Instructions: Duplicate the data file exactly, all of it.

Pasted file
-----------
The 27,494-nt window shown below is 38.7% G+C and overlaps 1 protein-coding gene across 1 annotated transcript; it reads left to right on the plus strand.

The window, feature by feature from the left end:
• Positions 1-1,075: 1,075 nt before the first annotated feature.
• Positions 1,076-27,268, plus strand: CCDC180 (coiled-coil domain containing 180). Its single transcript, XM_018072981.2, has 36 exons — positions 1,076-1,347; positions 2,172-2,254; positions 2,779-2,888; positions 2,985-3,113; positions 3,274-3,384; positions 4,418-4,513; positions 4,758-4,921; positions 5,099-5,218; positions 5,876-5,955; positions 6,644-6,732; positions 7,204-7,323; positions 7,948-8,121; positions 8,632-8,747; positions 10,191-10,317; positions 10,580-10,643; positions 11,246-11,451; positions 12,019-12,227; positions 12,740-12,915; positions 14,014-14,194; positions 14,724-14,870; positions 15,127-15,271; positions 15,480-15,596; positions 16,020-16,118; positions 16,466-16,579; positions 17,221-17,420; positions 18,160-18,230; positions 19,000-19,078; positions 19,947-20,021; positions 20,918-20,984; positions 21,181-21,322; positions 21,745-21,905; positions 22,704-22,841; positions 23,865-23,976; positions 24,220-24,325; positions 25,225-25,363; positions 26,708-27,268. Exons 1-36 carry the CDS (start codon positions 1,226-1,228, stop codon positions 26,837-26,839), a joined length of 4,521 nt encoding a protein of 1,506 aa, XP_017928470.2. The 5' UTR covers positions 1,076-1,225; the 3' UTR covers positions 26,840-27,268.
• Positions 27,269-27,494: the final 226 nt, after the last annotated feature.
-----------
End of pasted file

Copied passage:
The 27,494-nt window shown below is 38.7% G+C and overlaps 1 protein-coding gene across 1 annotated transcript; it reads left to right on the plus strand.

The window, feature by feature from the left end:
• Positions 1-1,075: 1,075 nt before the first annotated feature.
• Positions 1,076-27,268, plus strand: CCDC180 (coiled-coil domain containing 180). Its single transcript, XM_018072981.2, has 36 exons — positions 1,076-1,347; positions 2,172-2,254; positions 2,779-2,888; positions 2,985-3,113; positions 3,274-3,384; positions 4,418-4,513; positions 4,758-4,921; positions 5,099-5,218; positions 5,876-5,955; positions 6,644-6,732; positions 7,204-7,323; positions 7,948-8,121; positions 8,632-8,747; positions 10,191-10,317; positions 10,580-10,643; positions 11,246-11,451; positions 12,019-12,227; positions 12,740-12,915; positions 14,014-14,194; positions 14,724-14,870; positions 15,127-15,271; positions 15,480-15,596; positions 16,020-16,118; positions 16,466-16,579; positions 17,221-17,420; positions 18,160-18,230; positions 19,000-19,078; positions 19,947-20,021; positions 20,918-20,984; positions 21,181-21,322; positions 21,745-21,905; positions 22,704-22,841; positions 23,865-23,976; positions 24,220-24,325; positions 25,225-25,363; positions 26,708-27,268. Exons 1-36 carry the CDS (start codon positions 1,226-1,228, stop codon positions 26,837-26,839), a joined length of 4,521 nt encoding a protein of 1,506 aa, XP_017928470.2. The 5' UTR covers positions 1,076-1,225; the 3' UTR covers positions 26,840-27,268.
• Positions 27,269-27,494: the final 226 nt, after the last annotated feature.